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    Nice tips here :D thanks :) i'm definitely on a budget, i got some money from college after a finished my last course, apparently for any coasts i might of encountered during the course but they gave me way more than i actually spent lol but i've probably spent most of it as i bought some things for my room that i needed too then recently £16 on a good pair of chef pants so i've probably got like £95 - £100 left, i will probably come into more money soon once i get into an apprenticeship although i have to save at least £500 to upgrade my PC. I think i already have a steel sharpening stick, i put the amazon link above of my knife set, it's quite a nice set i paid almost £25 for it and i think it's stainless steel yes and has a rivet on them, so not too shabby at all for a starter kit, i think a steel stick is only for honing though it's not going to sharpen my knives. It will only take me a little over 2 months though to save £500 although i might need more but for the rest of the time i'll definitely save for a waterstone and a diamond stone, i think because my dad was in mechanics when he was younger too he could probably show me properly how to sharpen.
     
    Last edited: Mar 17, 2014
  9. emmbai90

    emmbai90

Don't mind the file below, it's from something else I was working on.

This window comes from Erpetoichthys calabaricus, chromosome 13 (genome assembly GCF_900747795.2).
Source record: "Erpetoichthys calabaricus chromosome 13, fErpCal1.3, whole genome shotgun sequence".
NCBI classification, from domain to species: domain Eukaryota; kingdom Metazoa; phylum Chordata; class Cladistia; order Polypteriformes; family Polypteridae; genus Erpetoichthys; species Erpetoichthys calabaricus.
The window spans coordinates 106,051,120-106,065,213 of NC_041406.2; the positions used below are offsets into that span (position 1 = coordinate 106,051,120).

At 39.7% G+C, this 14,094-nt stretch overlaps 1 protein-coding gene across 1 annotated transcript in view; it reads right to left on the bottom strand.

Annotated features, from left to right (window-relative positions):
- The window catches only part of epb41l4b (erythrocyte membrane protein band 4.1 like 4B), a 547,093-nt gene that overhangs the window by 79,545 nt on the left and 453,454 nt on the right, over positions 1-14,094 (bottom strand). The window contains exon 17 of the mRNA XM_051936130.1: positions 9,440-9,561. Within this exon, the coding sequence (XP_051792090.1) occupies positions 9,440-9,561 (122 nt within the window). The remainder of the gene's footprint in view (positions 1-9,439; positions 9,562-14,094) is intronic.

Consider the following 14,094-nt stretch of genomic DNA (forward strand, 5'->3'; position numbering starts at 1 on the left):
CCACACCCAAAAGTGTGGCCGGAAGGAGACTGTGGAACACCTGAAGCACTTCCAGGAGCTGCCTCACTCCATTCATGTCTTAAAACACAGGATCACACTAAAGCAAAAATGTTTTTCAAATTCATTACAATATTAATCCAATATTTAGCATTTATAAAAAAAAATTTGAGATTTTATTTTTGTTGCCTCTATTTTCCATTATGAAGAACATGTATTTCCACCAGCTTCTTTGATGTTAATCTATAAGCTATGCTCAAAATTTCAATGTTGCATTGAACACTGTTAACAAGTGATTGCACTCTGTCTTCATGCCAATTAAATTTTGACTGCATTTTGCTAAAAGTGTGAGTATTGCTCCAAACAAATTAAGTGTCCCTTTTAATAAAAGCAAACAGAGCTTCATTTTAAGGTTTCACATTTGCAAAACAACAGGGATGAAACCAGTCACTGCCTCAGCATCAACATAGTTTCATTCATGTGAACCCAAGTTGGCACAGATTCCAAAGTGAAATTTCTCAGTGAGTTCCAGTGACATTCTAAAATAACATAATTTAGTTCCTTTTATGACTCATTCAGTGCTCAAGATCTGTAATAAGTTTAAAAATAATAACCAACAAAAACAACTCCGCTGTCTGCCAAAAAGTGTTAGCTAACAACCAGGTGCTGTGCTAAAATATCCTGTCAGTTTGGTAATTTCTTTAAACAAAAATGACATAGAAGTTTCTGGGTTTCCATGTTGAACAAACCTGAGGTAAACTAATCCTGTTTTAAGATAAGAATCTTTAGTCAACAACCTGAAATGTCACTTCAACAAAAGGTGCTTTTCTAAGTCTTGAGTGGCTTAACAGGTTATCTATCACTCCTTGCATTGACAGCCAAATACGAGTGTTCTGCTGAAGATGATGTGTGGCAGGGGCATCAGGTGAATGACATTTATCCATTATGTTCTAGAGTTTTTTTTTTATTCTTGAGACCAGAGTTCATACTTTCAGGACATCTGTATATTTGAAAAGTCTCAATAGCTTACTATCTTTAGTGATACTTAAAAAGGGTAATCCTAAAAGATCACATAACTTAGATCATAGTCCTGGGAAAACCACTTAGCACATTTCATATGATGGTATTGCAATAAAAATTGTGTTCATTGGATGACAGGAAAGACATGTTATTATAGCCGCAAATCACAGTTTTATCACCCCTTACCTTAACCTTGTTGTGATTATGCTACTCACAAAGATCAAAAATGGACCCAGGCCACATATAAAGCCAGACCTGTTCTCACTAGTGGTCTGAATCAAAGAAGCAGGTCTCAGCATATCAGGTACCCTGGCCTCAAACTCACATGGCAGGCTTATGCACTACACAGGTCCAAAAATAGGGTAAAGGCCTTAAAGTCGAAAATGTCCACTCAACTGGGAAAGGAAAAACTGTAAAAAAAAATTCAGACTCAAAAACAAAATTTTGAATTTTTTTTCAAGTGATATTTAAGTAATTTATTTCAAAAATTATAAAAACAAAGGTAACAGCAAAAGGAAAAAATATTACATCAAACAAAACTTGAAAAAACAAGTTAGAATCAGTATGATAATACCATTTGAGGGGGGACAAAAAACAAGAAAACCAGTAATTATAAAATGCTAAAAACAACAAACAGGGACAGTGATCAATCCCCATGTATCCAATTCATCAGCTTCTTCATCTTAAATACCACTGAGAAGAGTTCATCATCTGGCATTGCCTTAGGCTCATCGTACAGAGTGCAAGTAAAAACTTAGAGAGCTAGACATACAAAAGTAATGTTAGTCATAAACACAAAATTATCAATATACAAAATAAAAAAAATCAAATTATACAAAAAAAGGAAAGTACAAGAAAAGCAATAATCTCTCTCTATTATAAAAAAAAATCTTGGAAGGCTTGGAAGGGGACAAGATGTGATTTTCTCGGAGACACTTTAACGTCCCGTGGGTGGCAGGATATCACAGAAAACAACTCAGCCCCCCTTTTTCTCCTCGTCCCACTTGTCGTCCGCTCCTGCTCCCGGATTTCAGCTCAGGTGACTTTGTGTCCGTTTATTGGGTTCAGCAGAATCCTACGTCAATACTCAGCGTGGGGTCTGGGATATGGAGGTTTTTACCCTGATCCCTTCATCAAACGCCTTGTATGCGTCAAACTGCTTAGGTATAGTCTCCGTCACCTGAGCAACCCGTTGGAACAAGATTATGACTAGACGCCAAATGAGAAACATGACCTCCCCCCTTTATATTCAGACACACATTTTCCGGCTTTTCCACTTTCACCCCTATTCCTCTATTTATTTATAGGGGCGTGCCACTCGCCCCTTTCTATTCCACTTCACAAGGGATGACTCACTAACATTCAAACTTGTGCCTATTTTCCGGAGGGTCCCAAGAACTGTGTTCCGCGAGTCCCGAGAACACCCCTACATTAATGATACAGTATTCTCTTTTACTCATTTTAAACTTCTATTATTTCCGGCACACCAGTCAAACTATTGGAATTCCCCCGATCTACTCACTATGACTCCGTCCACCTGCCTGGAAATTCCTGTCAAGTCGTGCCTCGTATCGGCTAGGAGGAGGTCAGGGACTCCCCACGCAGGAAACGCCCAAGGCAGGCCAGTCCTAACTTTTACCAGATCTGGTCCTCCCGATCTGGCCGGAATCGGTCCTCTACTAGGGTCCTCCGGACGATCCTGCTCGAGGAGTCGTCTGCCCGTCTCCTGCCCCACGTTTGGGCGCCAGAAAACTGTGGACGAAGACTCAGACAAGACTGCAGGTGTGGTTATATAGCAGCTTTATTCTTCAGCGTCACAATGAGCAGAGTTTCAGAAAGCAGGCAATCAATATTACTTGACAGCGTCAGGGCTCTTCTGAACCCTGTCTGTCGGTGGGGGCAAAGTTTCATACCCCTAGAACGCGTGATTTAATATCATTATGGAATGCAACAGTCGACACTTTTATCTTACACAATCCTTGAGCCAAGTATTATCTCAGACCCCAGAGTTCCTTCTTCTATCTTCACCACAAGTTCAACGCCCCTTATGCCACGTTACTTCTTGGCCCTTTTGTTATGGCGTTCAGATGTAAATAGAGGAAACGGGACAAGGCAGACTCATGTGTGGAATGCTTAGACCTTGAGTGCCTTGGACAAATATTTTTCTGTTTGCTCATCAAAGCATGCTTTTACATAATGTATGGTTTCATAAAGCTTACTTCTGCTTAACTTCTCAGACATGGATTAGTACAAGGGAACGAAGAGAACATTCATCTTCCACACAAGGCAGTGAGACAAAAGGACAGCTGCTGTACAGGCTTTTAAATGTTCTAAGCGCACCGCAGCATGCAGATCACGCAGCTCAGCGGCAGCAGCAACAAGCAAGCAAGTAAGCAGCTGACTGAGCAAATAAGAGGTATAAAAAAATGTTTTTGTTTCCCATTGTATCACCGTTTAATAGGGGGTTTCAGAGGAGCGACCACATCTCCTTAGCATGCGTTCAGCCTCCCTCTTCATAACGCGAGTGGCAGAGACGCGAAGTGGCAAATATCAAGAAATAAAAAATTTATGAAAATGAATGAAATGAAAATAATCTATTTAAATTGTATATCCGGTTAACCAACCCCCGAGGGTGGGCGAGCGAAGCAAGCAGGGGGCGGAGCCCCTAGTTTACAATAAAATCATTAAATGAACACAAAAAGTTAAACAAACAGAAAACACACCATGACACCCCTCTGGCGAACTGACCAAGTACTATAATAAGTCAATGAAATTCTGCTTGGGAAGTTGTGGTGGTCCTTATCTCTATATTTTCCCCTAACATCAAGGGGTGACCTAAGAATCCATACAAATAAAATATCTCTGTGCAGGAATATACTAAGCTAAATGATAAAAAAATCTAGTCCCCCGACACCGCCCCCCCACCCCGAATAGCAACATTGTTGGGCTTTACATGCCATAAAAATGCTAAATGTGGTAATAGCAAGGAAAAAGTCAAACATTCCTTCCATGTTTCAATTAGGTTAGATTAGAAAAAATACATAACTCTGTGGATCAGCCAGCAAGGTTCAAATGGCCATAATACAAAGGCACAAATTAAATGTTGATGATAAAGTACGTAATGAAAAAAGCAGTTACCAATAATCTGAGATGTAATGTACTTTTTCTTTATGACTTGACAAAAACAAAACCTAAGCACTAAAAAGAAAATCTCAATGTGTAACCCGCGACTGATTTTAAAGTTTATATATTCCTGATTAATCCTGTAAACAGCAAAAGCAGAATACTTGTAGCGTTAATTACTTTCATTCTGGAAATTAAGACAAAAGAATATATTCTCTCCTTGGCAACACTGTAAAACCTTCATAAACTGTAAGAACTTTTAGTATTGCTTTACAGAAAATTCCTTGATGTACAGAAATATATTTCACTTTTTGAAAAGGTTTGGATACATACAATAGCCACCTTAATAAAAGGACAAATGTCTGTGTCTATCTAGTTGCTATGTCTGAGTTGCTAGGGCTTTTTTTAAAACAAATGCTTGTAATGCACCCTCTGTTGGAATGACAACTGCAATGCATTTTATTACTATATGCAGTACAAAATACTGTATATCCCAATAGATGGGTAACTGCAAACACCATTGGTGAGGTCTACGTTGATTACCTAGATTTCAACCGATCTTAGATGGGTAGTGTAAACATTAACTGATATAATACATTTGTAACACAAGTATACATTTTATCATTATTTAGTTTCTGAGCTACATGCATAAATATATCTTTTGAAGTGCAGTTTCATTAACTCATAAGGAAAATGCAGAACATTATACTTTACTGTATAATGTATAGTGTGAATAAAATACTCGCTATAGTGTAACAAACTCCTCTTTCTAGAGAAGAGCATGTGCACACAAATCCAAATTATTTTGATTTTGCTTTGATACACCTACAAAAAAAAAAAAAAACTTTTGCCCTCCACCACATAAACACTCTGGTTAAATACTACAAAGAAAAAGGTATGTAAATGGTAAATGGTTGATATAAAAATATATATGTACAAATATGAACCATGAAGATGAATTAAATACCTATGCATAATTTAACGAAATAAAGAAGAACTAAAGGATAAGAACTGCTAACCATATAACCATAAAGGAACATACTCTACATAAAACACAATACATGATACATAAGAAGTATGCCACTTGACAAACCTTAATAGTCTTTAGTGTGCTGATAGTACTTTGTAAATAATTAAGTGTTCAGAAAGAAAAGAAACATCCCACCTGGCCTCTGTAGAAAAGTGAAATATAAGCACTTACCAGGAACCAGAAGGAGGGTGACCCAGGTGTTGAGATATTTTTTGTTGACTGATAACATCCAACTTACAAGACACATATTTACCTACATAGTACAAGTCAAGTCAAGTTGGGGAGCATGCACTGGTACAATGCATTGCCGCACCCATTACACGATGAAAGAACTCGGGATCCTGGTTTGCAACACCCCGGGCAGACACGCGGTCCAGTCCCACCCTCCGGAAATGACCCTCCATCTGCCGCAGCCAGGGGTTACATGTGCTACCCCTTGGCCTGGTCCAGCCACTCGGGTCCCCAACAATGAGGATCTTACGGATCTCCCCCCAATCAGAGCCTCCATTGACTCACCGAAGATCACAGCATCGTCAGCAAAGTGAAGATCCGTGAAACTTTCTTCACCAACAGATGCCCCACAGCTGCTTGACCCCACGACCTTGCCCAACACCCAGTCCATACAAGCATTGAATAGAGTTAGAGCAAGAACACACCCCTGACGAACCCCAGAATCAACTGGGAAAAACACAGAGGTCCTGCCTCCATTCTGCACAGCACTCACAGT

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    I found this great video on sharpening and honing sticks, i think i might get a sharpening stick (unless mine is a sharpening stick i'm not sure), it seems a whole lot easier and cheaper than buying a waterstone because then you need something else to keep smoothing down but sticks last ages while stones grind down eventually, my set will definitely need less sharpening too because it's steel and it keeps it's edge longer than other knives, so definitely easier to maintain. 

     
    Last edited by a moderator: Mar 18, 2014
  10. petemccracken

    petemccracken

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    @emmbai90, hones and "sharpening sticks" (a REAL misnomer!) do not "sharpen" and definitely cannot replace "stones" !

    Hones, which include steels, are used to realign the edge, think changing from j to i , stones grind away metal to go from u to v, gigantic difference!